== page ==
I really think the best type of content you create, the best type of marketing you can create right now across any channel, any platform is stuff that helps first. Helps other people. It could be in big ways. It could be in small ways.
The Getty Museum, I don’t know if you saw Avinash Kaushik’s great post about the Getty Museum. They did this fun thing where they took pictures from their museum, famous paintings and they put them online and said, “Hey, go around your home and try and recreate these and we’ll post them.” Is it helping health care workers get masks? No. But is it helping people at home with their kids, with their families, with their loved ones have a little fun, take their mind off the crisis, engage with art in a way that maybe they can’t because they can’t go to museums right now? Yeah, that’s awesome. That’s fine. It’s okay to help in little ways, too, but help first.
I also think it’s okay to talk about content or subjects that are not necessarily related to the virus. Look, web marketing right now is not directly related to the coronavirus. It’s not even directly related to some of the follow-on effects of that. But I’m hoping that it’s helpful. And I’m hoping that we can talk about it in empathetic and thoughtful ways. We’d just have to have to read the room.
It is okay to recognize that this crisis is affecting your customers and to talk about things that aren’t directly related but are still useful to them.
And if you can, I would try not to ignore this, right? Not not to create things that are completely unrelated, that feel like, “Gosh, this could have been launched at any time in the last six months, sort of feels tone deaf.” I think everything that we do is viewed through the lens of what’s happening right now. And certainly I have that experience as I go through online content.
Do not dismiss the scenario. I think that that history will reflect very poorly. History is moving so fast right now that it is already reflecting poorly on people who are doing this.
Don’t exploit the crisis in a shameless way. I’ve seen a few marketing companies and agencies. I won’t point them out because I don’t think shaming is the right thing to do right now, but show how you’re helping. Don’t exploit by saying “It’s coronavirus times. We have a sale.” All right? Say, “Oh, we are offering a discount on our products because we know that money is tight right now and we are helping this crisis by donating 10 percent of whatever.” Or, “We are helping by offering you something that you can do at home with your family or something that will help you with remote work or something that will help you through whatever you’re going through,” whatever your customers are going through.
Don’t keep your tone and tactics the same right now. Oh, yes, I think that’s kind of madness as well. I would urge you, as you’re creating all this potentially good stuff, new stuff, stuff that plans for the future and that speaks to right now, go ahead and audit your marketing. Look at the e-mail newsletters you’re sending out. Look at the sequential emails that are in your site onboarding cycles. Look at the overlay messaging, look at your home page, look at your About page.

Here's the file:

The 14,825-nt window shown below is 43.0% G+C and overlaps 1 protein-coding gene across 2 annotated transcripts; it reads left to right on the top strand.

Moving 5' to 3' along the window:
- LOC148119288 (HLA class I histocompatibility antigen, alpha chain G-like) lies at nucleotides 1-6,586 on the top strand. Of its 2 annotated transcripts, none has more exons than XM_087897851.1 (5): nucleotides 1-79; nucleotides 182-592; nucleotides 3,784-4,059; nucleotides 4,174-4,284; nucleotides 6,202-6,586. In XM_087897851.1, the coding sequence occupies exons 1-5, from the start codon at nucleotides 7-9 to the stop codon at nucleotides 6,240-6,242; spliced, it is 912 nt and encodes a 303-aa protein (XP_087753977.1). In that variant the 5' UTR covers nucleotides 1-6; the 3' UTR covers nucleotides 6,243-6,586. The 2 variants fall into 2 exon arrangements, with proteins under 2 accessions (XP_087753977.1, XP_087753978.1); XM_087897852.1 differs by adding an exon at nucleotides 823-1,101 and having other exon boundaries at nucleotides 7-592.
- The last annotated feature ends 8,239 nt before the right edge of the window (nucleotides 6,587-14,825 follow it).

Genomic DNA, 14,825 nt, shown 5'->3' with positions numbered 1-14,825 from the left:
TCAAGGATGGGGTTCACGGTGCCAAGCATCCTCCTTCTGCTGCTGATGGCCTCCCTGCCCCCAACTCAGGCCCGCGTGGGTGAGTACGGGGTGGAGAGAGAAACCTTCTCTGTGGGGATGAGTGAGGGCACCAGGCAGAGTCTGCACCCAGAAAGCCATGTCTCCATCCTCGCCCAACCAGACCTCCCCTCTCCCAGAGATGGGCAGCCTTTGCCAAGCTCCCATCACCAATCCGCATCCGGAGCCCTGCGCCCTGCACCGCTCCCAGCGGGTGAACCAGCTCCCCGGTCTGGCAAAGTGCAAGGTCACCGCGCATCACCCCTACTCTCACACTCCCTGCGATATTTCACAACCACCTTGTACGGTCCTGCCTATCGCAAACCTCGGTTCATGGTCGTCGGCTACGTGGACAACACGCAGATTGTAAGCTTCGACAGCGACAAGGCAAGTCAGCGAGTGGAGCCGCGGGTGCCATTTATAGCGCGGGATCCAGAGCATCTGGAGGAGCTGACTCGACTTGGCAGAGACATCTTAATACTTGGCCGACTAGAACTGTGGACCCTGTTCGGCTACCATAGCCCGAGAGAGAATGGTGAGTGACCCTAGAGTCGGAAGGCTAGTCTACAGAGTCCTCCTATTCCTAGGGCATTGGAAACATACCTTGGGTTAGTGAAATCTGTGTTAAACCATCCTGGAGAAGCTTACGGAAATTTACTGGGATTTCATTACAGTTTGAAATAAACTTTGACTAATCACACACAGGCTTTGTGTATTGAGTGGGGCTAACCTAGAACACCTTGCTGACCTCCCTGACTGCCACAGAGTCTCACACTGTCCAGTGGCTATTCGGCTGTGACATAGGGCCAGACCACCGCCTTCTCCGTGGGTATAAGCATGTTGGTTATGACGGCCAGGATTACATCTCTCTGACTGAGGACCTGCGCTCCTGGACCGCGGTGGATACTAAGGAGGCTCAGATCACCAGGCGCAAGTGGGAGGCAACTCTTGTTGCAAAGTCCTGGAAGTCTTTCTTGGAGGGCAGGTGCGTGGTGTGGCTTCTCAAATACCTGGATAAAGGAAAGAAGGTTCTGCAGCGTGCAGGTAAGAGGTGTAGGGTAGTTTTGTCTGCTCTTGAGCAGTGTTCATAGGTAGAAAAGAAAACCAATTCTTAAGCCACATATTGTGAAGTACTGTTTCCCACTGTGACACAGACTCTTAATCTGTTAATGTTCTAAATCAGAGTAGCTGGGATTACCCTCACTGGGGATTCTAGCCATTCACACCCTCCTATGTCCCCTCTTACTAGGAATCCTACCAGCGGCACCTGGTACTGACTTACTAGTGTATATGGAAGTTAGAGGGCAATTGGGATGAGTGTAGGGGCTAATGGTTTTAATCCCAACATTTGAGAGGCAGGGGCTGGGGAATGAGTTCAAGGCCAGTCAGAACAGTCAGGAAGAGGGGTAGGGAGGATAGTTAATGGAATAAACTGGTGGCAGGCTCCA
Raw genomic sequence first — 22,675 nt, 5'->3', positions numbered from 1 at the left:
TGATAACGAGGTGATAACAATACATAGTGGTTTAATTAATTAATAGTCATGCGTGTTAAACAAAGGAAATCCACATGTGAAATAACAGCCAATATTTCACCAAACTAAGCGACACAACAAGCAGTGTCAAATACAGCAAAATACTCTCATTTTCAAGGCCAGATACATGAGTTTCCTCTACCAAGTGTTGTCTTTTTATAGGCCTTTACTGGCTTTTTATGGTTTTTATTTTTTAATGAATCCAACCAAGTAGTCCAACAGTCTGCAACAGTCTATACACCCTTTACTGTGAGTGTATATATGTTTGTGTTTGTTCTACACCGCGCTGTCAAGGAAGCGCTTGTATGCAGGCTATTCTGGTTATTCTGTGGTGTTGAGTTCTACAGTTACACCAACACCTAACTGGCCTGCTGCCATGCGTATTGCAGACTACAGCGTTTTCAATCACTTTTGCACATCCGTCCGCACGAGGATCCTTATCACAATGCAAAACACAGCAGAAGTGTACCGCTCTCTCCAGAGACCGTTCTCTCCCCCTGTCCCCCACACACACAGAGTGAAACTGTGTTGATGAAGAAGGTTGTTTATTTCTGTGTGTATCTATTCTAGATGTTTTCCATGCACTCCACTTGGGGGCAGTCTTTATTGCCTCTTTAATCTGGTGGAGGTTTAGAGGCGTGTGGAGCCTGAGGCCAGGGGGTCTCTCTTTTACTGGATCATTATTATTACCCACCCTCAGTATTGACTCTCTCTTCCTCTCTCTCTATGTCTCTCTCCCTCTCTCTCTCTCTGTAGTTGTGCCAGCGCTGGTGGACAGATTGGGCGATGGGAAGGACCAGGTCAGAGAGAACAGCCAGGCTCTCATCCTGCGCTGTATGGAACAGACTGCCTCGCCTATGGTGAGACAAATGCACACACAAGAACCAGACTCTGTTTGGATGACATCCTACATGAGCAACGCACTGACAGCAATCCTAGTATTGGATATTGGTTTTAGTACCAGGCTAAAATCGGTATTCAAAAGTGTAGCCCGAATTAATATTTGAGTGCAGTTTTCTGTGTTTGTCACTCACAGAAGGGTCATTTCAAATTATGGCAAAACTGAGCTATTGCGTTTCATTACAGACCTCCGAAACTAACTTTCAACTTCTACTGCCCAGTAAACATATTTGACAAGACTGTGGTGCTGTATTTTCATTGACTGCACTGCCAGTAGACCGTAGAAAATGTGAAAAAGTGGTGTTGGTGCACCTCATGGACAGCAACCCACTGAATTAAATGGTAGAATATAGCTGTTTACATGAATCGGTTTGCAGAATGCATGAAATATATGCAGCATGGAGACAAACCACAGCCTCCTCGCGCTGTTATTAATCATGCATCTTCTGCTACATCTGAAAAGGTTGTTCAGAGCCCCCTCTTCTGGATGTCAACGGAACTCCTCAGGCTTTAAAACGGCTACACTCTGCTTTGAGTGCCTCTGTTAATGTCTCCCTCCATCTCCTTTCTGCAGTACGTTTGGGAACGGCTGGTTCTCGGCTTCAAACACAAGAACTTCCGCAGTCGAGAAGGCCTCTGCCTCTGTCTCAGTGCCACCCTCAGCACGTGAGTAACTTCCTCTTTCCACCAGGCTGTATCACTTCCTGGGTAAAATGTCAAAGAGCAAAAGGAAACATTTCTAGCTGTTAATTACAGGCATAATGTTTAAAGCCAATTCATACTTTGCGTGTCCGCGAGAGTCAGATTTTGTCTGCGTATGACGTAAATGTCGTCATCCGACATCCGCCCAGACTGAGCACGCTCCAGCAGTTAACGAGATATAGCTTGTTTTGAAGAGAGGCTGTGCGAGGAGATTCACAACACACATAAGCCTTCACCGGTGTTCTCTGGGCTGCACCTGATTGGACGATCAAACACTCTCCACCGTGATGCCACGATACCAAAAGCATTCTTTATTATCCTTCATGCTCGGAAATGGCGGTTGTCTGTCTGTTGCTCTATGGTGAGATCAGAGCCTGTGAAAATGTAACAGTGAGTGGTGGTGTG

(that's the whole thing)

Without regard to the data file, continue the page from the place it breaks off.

Make sure that you’re either not ignoring the crisis or speaking effectively to it. Right. I don’t think every page on a website needs to change right now. I don’t think every marketing message has to change. But I think that in many cases it’s the right thing to do to conduct an audit and to make sure that you are not being insensitive or perceived as insincere.
All right, everyone, I hope that you are staying safe, that you’re staying at home, that you’re washing your hands. And I promise you, together, we’re going to get through this.
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What do you do if you’re an event discovery startup and suddenly it’s illegal to attend events? You lean into the cultural shift and pivot. Today, $11 million-funded calendar app IRL is morphing from In Real Life to In Remote Life. It will now focus on helping people find, RSVP for, plan, share, and chat about virtual events from livestreamed concerts to esports tournaments to Zoom cocktail parties.
Coronavirus could make IRL relevant to a wider audience because before an event “only mattered if it was around you. But now with In Remote Life, content has no geographical limitations” says IRL co-founder and CEO Abe Shafi. “The need is exponentially greater because everyone’s routines have been shattered.” IRL ranked #138 in US App Store today, making it the top calendar app, even above Google’s (#168).
Robinhood’s Josh Elman joins IRL
IRL has some fresh product development talent to lead it through the transition. The startup has hired stock trading app Robinhood’s VP of Product Josh Elman . The former Greylock investor is well known for his product chops from jobs at Facebook, Twitter, and LinkedIn. Elman joined Robinhood in early 2018 but left late last year, notably before its rash of recent outages that enraged users.
“I just realized more than anything that the company needed people who had 110% to give, and it wasn’t clear that was going to be me” Elman said of Robinhood, now valued at $7.6 billion and struggling to scale. “My first passions and all the things I’ve talked about over the years have been social and media.”